Preferably both coatings 16 and 18 are photopolymerizable coatings and not a thermoplastic resin or thermoset resin.
Typically, a major component of the coating composition of the present invention is an oligomer. Preferably the oligomer is an ethylenically unsaturated urethane or urea oligomer, more preferably the oligomeric component of the coating is an aliphatic polyether urethane acrylate. It is also preferred that the oligomer is capable of participating in addition polymerization.
Urethane oligomers are conventionally provided by reacting an aliphatic or aromatic diisocyanate with a dihydric polyether or polyester, most typically a polyoxyalkylene glycol such as a polyethylene glycol. Such oligomers typically have 4-10 urethane groups and may be of high molecular weight, e.g., 2000-8000. However, lower molecular weight oligomers, having molecular weights in the 500-2000 range, may also be used. U.S. Pat. No. 4,608,409 to Coady et al. and U.S. Pat. No. 4,609,718 to Bishop et al., which are hereby incorporated by reference, describe such syntheses in detail.
When it is desirable to employ moisture-resistant oligomers, they may be synthesized in an analogous manner, except that the polar polyether or polyester glycols are avoided in favor of predominantly saturated and predominantly nonpolar aliphatic diols. These diols include, for example, alkane or alkylene diols of from 2-250 carbon atoms and, preferably, are substantially free of ether or ester groups. The ranges of oligomer viscosity and molecular weight obtainable in these systems are similar to those obtainable in unsaturated, polar oligomer systems, such that the viscosity and coating characteristics thereof can be kept substantially unchanged. The reduced oxygen content of these coatings has been found not to unacceptably degrade the adherence characteristics of the coatings to the surfaces of the glass fibers being coated.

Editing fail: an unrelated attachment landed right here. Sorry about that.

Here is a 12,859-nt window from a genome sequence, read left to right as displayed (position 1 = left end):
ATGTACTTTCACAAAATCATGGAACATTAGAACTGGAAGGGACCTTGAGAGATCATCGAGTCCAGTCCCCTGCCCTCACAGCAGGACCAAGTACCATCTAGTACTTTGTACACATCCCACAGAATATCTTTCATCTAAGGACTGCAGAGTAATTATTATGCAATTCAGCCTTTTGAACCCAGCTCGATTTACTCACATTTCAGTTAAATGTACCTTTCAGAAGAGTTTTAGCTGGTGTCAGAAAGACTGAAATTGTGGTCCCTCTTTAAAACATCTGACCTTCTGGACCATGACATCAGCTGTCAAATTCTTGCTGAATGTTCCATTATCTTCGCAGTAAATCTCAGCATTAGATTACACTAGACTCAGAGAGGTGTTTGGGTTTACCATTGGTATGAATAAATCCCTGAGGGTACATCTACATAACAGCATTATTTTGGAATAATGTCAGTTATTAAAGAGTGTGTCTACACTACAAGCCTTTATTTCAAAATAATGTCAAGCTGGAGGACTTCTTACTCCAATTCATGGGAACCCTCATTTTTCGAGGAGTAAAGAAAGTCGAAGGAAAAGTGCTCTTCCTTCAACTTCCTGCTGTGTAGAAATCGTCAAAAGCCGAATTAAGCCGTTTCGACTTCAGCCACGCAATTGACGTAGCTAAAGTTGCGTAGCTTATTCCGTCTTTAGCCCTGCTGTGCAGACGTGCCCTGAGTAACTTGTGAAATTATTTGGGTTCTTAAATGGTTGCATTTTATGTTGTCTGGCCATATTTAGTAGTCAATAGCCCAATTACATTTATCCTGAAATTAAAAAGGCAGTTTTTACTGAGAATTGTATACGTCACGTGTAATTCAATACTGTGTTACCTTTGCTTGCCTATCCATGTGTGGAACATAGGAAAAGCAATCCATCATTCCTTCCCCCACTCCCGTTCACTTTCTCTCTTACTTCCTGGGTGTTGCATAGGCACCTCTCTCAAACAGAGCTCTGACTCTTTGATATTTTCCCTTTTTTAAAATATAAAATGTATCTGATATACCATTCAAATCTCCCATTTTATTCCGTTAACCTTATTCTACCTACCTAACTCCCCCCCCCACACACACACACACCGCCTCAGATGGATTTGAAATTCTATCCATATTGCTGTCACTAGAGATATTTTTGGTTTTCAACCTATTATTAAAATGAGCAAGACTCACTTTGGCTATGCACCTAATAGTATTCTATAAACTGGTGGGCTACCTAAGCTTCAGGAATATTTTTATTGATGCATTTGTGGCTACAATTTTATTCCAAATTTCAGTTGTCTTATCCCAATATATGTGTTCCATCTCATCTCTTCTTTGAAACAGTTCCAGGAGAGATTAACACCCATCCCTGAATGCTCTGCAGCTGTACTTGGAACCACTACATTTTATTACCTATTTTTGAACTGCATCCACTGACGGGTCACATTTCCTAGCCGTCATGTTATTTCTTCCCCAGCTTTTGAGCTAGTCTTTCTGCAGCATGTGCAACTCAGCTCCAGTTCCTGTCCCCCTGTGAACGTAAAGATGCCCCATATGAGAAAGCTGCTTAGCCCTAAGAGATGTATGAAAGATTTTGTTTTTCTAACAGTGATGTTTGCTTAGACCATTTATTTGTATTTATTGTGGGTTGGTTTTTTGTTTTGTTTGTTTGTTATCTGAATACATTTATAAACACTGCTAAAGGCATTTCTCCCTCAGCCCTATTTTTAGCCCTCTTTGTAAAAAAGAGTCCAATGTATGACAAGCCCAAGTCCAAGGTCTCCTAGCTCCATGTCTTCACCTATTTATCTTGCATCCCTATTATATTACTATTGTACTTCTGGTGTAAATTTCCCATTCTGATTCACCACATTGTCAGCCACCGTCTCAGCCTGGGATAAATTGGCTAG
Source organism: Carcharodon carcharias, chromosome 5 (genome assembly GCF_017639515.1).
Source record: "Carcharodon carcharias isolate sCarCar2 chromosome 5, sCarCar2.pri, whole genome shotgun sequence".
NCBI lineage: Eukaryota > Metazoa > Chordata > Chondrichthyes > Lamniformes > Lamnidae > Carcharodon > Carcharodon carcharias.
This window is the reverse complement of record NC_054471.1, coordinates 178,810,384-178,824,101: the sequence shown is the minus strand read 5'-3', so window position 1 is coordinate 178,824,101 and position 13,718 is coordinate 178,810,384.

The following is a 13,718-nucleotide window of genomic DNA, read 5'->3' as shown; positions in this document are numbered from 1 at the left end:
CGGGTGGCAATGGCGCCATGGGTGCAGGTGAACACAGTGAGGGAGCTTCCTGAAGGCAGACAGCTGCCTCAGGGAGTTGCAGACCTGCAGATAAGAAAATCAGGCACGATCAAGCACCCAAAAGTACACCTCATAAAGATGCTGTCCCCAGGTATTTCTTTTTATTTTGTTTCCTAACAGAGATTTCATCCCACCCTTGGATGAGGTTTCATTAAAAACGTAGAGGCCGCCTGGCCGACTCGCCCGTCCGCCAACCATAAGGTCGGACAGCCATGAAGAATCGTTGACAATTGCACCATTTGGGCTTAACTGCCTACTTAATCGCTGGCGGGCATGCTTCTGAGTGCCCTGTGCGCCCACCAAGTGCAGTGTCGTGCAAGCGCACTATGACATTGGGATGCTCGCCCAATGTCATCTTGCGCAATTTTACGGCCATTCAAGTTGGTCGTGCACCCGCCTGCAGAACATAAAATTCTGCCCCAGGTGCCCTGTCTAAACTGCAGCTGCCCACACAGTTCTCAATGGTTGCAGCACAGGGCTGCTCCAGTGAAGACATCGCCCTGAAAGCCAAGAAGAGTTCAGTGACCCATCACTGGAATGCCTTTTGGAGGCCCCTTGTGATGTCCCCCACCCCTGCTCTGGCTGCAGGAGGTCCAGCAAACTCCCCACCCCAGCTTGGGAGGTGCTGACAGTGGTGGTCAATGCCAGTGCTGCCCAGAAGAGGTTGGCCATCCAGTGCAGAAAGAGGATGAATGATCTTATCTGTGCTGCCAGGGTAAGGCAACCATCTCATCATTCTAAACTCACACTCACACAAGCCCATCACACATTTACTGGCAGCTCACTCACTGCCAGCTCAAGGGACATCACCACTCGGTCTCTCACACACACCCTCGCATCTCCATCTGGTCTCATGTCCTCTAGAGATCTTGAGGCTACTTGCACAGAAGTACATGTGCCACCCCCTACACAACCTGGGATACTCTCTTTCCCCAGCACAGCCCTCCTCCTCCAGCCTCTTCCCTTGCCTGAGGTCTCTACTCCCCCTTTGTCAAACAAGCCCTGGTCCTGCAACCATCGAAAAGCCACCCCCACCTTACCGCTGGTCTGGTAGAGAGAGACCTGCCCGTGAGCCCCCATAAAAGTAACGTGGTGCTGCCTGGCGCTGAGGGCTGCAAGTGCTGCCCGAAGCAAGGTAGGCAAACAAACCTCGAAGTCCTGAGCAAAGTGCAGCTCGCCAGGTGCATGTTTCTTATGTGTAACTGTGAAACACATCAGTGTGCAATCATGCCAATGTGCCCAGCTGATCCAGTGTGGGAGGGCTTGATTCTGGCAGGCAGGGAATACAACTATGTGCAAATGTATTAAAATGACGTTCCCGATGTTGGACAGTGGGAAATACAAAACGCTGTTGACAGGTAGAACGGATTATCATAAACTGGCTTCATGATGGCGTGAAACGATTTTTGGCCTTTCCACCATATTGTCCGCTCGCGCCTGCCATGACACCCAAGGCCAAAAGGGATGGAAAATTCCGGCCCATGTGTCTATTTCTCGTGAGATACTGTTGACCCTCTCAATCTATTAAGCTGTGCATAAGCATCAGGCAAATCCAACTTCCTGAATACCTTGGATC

Polyurea components may be incorporated in oligomers prepared by these methods, simply by substituting diamines or polyamines for diols or polyols in the course of synthesis. The presence of minor proportions of polyurea components in the present coating systems is not considered detrimental to coating performance, provided only that the diamines or polyamines employed in the synthesis are sufficiently non-polar and saturated as to avoid compromising the moisture resistance of the system.
Thus, it is desirable for the coating composition of the present invention to contain at least one ethylenically unsaturated oligomer, although more than one oligomer component can be introduced into the composition. Preferably, the oligomer(s) is present in the coating composition in an amount between about 10 to about 90 percent by weight, more preferably between about 30 to about 90 percent by weight, and most preferably between about 35 to about 60 percent by weight.